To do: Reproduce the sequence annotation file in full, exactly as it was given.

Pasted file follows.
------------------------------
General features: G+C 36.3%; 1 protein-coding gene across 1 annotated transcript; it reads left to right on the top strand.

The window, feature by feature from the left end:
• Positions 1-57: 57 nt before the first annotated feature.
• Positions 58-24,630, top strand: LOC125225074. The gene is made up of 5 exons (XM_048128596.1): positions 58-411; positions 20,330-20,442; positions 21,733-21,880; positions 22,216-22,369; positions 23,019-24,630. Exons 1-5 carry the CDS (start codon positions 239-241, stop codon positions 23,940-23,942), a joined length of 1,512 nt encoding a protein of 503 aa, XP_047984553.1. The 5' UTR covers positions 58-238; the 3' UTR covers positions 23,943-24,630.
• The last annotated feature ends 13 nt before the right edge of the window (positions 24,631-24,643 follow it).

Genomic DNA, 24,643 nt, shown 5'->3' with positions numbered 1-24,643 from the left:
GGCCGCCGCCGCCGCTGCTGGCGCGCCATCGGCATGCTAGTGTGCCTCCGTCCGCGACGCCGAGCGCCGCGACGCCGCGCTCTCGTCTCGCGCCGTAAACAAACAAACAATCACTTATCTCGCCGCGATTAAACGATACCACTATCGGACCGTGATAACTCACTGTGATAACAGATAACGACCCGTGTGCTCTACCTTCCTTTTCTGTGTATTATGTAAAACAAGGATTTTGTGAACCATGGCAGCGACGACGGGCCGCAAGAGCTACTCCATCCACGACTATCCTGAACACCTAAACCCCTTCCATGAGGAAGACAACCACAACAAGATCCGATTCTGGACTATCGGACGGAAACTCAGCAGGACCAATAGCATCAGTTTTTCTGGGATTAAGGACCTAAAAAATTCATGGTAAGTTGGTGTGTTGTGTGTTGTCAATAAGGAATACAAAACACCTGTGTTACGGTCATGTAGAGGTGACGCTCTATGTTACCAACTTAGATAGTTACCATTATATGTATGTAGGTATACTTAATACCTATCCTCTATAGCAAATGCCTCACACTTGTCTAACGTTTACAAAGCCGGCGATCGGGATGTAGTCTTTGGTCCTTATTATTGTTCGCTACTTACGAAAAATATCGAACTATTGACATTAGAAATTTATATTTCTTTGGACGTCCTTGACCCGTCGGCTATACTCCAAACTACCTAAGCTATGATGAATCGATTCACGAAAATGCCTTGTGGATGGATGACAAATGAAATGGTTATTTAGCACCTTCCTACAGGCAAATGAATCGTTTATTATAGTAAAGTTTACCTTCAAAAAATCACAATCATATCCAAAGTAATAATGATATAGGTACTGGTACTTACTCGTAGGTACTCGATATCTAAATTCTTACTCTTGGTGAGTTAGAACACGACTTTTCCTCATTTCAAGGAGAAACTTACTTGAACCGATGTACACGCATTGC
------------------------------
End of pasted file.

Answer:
General features: G+C 36.3%; 1 protein-coding gene across 1 annotated transcript; it reads left to right on the top strand.

The window, feature by feature from the left end:
• Positions 1-57: 57 nt before the first annotated feature.
• Positions 58-24,630, top strand: LOC125225074. The gene is made up of 5 exons (XM_048128596.1): positions 58-411; positions 20,330-20,442; positions 21,733-21,880; positions 22,216-22,369; positions 23,019-24,630. Exons 1-5 carry the CDS (start codon positions 239-241, stop codon positions 23,940-23,942), a joined length of 1,512 nt encoding a protein of 503 aa, XP_047984553.1. The 5' UTR covers positions 58-238; the 3' UTR covers positions 23,943-24,630.
• The last annotated feature ends 13 nt before the right edge of the window (positions 24,631-24,643 follow it).

Genomic DNA, 24,643 nt, shown 5'->3' with positions numbered 1-24,643 from the left:
GGCCGCCGCCGCCGCTGCTGGCGCGCCATCGGCATGCTAGTGTGCCTCCGTCCGCGACGCCGAGCGCCGCGACGCCGCGCTCTCGTCTCGCGCCGTAAACAAACAAACAATCACTTATCTCGCCGCGATTAAACGATACCACTATCGGACCGTGATAACTCACTGTGATAACAGATAACGACCCGTGTGCTCTACCTTCCTTTTCTGTGTATTATGTAAAACAAGGATTTTGTGAACCATGGCAGCGACGACGGGCCGCAAGAGCTACTCCATCCACGACTATCCTGAACACCTAAACCCCTTCCATGAGGAAGACAACCACAACAAGATCCGATTCTGGACTATCGGACGGAAACTCAGCAGGACCAATAGCATCAGTTTTTCTGGGATTAAGGACCTAAAAAATTCATGGTAAGTTGGTGTGTTGTGTGTTGTCAATAAGGAATACAAAACACCTGTGTTACGGTCATGTAGAGGTGACGCTCTATGTTACCAACTTAGATAGTTACCATTATATGTATGTAGGTATACTTAATACCTATCCTCTATAGCAAATGCCTCACACTTGTCTAACGTTTACAAAGCCGGCGATCGGGATGTAGTCTTTGGTCCTTATTATTGTTCGCTACTTACGAAAAATATCGAACTATTGACATTAGAAATTTATATTTCTTTGGACGTCCTTGACCCGTCGGCTATACTCCAAACTACCTAAGCTATGATGAATCGATTCACGAAAATGCCTTGTGGATGGATGACAAATGAAATGGTTATTTAGCACCTTCCTACAGGCAAATGAATCGTTTATTATAGTAAAGTTTACCTTCAAAAAATCACAATCATATCCAAAGTAATAATGATATAGGTACTGGTACTTACTCGTAGGTACTCGATATCTAAATTCTTACTCTTGGTGAGTTAGAACACGACTTTTCCTCATTTCAAGGAGAAACTTACTTGAACCGATGTACACGCATTGC